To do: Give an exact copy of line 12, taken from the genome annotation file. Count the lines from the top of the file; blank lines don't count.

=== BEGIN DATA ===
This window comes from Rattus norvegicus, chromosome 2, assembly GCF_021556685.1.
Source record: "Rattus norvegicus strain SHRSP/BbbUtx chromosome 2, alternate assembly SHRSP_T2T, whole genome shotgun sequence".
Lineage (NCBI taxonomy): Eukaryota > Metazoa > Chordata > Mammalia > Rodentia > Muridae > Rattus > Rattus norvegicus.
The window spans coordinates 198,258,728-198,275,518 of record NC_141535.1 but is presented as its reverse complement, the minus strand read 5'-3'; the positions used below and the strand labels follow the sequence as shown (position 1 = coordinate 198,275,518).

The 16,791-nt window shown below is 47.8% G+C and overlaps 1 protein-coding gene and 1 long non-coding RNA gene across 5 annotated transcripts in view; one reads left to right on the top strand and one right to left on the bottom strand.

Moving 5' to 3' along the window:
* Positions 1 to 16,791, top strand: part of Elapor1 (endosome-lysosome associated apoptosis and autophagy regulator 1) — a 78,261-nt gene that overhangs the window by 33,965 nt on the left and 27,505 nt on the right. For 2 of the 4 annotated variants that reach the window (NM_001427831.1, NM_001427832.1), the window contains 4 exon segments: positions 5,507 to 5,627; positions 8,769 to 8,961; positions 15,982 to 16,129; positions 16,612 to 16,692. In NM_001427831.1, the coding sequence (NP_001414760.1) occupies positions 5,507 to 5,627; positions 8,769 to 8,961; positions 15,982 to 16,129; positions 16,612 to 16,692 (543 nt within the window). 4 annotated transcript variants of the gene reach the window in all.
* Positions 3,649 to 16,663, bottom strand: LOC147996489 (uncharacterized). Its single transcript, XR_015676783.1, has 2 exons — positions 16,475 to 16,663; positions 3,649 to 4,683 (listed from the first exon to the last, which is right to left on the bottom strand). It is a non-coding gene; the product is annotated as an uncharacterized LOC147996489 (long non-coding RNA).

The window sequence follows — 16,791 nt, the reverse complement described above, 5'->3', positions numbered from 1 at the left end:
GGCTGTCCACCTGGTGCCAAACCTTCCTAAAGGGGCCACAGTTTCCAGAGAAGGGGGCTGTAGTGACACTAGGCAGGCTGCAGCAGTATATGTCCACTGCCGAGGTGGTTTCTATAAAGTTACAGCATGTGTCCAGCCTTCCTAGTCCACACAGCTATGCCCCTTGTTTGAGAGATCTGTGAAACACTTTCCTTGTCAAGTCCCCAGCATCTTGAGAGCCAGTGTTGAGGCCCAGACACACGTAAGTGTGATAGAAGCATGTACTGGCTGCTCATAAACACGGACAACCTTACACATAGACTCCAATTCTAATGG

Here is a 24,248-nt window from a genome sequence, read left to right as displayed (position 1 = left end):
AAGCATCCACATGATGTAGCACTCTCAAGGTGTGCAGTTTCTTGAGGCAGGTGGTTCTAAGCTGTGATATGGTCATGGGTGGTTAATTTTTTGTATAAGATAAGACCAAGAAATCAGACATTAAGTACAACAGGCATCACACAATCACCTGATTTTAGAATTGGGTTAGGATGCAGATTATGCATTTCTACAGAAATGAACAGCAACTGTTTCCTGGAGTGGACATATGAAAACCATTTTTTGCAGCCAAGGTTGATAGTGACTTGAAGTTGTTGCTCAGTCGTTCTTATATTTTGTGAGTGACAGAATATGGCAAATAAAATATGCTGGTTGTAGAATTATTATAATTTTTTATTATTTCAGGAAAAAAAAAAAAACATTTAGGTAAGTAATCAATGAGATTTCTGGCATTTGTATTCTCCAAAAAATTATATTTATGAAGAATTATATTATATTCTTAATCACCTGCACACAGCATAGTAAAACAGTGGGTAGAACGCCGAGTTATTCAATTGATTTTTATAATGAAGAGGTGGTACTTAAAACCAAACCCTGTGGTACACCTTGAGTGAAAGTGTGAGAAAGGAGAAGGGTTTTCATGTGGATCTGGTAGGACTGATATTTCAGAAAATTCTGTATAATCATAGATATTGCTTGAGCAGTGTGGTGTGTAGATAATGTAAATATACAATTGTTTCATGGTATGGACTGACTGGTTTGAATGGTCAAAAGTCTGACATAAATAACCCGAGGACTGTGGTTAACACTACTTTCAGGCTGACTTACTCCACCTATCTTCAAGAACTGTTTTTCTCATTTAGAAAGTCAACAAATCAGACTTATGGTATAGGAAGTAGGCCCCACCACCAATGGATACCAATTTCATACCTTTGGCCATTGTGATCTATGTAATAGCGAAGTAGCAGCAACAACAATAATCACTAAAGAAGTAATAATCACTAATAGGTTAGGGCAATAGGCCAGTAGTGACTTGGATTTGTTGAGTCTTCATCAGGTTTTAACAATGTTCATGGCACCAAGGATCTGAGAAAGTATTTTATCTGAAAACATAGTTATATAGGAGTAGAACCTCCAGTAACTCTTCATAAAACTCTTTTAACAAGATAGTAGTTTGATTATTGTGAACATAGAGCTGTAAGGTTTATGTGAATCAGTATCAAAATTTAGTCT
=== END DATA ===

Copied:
AAGCATCCACATGATGTAGCACTCTCAAGGTGTGCAGTTTCTTGAGGCAGGTGGTTCTAAGCTGTGATATGGTCATGGGTGGTTAATTTTTTGTATAAGATAAGACCAAGAAATCAGACATTAAGTACAACAGGCATCACACAATCACCTGATTTTAGAATTGGGTTAGGATGCAGATTATGCATTTCTACAGAAATGAACAGCAACTGTTTCCTGGAGTGGACATATGAAAACCATTTTTTGCAGCCAAGGTTGATAGTGACTTGAAGTTGTTGCTCAGTCGTTCTTATATTTTGTGAGTGACAGAATATGGCAAATAAAATATGCTGGTTGTAGAATTATTATAATTTTTTATTATTTCAGGAAAAAAAAAAAAACATTTAGGTAAGTAATCAATGAGATTTCTGGCATTTGTATTCTCCAAAAAATTATATTTATGAAGAATTATATTATATTCTTAATCACCTGCACACAGCATAGTAAAACAGTGGGTAGAACGCCGAGTTATTCAATTGATTTTTATAATGAAGAGGTGGTACTTAAAACCAAACCCTGTGGTACACCTTGAGTGAAAGTGTGAGAAAGGAGAAGGGTTTTCATGTGGATCTGGTAGGACTGATATTTCAGAAAATTCTGTATAATCATAGATATTGCTTGAGCAGTGTGGTGTGTAGATAATGTAAATATACAATTGTTTCATGGTATGGACTGACTGGTTTGAATGGTCAAAAGTCTGACATAAATAACCCGAGGACTGTGGTTAACACTACTTTCAGGCTGACTTACTCCACCTATCTTCAAGAACTGTTTTTCTCATTTAGAAAGTCAACAAATCAGACTTATGGTATAGGAAGTAGGCCCCACCACCAATGGATACCAATTTCATACCTTTGGCCATTGTGATCTATGTAATAGCGAAGTAGCAGCAACAACAATAATCACTAAAGAAGTAATAATCACTAATAGGTTAGGGCAATAGGCCAGTAGTGACTTGGATTTGTTGAGTCTTCATCAGGTTTTAACAATGTTCATGGCACCAAGGATCTGAGAAAGTATTTTATCTGAAAACATAGTTATATAGGAGTAGAACCTCCAGTAACTCTTCATAAAACTCTTTTAACAAGATAGTAGTTTGATTATTGTGAACATAGAGCTGTAAGGTTTATGTGAATCAGTATCAAAATTTAGTCT